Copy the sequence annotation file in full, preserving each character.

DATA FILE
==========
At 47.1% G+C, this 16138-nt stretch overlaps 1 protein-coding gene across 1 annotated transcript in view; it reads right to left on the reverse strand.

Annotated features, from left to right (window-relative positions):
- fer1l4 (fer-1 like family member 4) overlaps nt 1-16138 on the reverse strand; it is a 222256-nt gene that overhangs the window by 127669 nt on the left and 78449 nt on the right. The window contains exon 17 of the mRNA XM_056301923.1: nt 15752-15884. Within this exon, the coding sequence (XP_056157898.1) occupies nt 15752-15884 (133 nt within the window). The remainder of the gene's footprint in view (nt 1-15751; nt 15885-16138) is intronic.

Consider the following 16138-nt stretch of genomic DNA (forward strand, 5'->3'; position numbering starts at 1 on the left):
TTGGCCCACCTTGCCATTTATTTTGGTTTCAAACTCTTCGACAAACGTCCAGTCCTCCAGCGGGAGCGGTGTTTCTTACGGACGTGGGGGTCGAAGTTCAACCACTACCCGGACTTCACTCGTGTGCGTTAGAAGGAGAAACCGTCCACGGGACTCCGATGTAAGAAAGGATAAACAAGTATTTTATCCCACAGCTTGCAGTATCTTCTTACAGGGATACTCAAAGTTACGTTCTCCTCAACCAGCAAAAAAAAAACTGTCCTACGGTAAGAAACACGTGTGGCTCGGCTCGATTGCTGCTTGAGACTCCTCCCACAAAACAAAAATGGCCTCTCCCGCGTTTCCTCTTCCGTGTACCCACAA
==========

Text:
At 47.1% G+C, this 16138-nt stretch overlaps 1 protein-coding gene across 1 annotated transcript in view; it reads right to left on the reverse strand.

Annotated features, from left to right (window-relative positions):
- fer1l4 (fer-1 like family member 4) overlaps nt 1-16138 on the reverse strand; it is a 222256-nt gene that overhangs the window by 127669 nt on the left and 78449 nt on the right. The window contains exon 17 of the mRNA XM_056301923.1: nt 15752-15884. Within this exon, the coding sequence (XP_056157898.1) occupies nt 15752-15884 (133 nt within the window). The remainder of the gene's footprint in view (nt 1-15751; nt 15885-16138) is intronic.

Consider the following 16138-nt stretch of genomic DNA (forward strand, 5'->3'; position numbering starts at 1 on the left):
TTGGCCCACCTTGCCATTTATTTTGGTTTCAAACTCTTCGACAAACGTCCAGTCCTCCAGCGGGAGCGGTGTTTCTTACGGACGTGGGGGTCGAAGTTCAACCACTACCCGGACTTCACTCGTGTGCGTTAGAAGGAGAAACCGTCCACGGGACTCCGATGTAAGAAAGGATAAACAAGTATTTTATCCCACAGCTTGCAGTATCTTCTTACAGGGATACTCAAAGTTACGTTCTCCTCAACCAGCAAAAAAAAAACTGTCCTACGGTAAGAAACACGTGTGGCTCGGCTCGATTGCTGCTTGAGACTCCTCCCACAAAACAAAAATGGCCTCTCCCGCGTTTCCTCTTCCGTGTACCCACAA